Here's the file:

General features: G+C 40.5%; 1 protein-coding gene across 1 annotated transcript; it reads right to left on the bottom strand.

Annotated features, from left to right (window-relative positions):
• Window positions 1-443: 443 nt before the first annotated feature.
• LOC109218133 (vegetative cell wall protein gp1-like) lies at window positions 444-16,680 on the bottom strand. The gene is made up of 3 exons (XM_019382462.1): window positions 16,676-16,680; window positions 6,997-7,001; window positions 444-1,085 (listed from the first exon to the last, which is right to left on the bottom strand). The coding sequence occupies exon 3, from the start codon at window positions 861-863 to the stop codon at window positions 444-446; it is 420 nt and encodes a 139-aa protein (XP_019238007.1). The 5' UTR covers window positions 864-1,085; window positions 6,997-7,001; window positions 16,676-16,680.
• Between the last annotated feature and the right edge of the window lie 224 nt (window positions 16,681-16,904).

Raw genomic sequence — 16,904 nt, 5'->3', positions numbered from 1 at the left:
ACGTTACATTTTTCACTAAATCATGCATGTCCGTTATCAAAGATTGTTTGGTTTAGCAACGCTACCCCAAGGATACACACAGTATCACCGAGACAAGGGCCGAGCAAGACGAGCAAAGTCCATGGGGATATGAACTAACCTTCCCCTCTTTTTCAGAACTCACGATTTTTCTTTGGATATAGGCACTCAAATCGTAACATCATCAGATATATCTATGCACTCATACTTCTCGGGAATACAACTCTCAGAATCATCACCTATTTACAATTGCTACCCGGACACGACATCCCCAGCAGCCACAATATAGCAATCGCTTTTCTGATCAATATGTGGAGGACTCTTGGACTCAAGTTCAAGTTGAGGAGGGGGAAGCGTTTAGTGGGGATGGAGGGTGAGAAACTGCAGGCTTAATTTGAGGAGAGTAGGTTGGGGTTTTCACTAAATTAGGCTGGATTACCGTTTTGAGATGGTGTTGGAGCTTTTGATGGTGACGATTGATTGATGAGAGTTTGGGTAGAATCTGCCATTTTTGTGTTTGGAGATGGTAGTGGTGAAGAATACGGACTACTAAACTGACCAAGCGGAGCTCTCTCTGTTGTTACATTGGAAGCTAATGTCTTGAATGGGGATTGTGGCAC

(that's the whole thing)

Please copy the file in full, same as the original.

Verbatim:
General features: G+C 40.5%; 1 protein-coding gene across 1 annotated transcript; it reads right to left on the bottom strand.

Annotated features, from left to right (window-relative positions):
• Window positions 1-443: 443 nt before the first annotated feature.
• LOC109218133 (vegetative cell wall protein gp1-like) lies at window positions 444-16,680 on the bottom strand. The gene is made up of 3 exons (XM_019382462.1): window positions 16,676-16,680; window positions 6,997-7,001; window positions 444-1,085 (listed from the first exon to the last, which is right to left on the bottom strand). The coding sequence occupies exon 3, from the start codon at window positions 861-863 to the stop codon at window positions 444-446; it is 420 nt and encodes a 139-aa protein (XP_019238007.1). The 5' UTR covers window positions 864-1,085; window positions 6,997-7,001; window positions 16,676-16,680.
• Between the last annotated feature and the right edge of the window lie 224 nt (window positions 16,681-16,904).

Raw genomic sequence — 16,904 nt, 5'->3', positions numbered from 1 at the left:
ACGTTACATTTTTCACTAAATCATGCATGTCCGTTATCAAAGATTGTTTGGTTTAGCAACGCTACCCCAAGGATACACACAGTATCACCGAGACAAGGGCCGAGCAAGACGAGCAAAGTCCATGGGGATATGAACTAACCTTCCCCTCTTTTTCAGAACTCACGATTTTTCTTTGGATATAGGCACTCAAATCGTAACATCATCAGATATATCTATGCACTCATACTTCTCGGGAATACAACTCTCAGAATCATCACCTATTTACAATTGCTACCCGGACACGACATCCCCAGCAGCCACAATATAGCAATCGCTTTTCTGATCAATATGTGGAGGACTCTTGGACTCAAGTTCAAGTTGAGGAGGGGGAAGCGTTTAGTGGGGATGGAGGGTGAGAAACTGCAGGCTTAATTTGAGGAGAGTAGGTTGGGGTTTTCACTAAATTAGGCTGGATTACCGTTTTGAGATGGTGTTGGAGCTTTTGATGGTGACGATTGATTGATGAGAGTTTGGGTAGAATCTGCCATTTTTGTGTTTGGAGATGGTAGTGGTGAAGAATACGGACTACTAAACTGACCAAGCGGAGCTCTCTCTGTTGTTACATTGGAAGCTAATGTCTTGAATGGGGATTGTGGCAC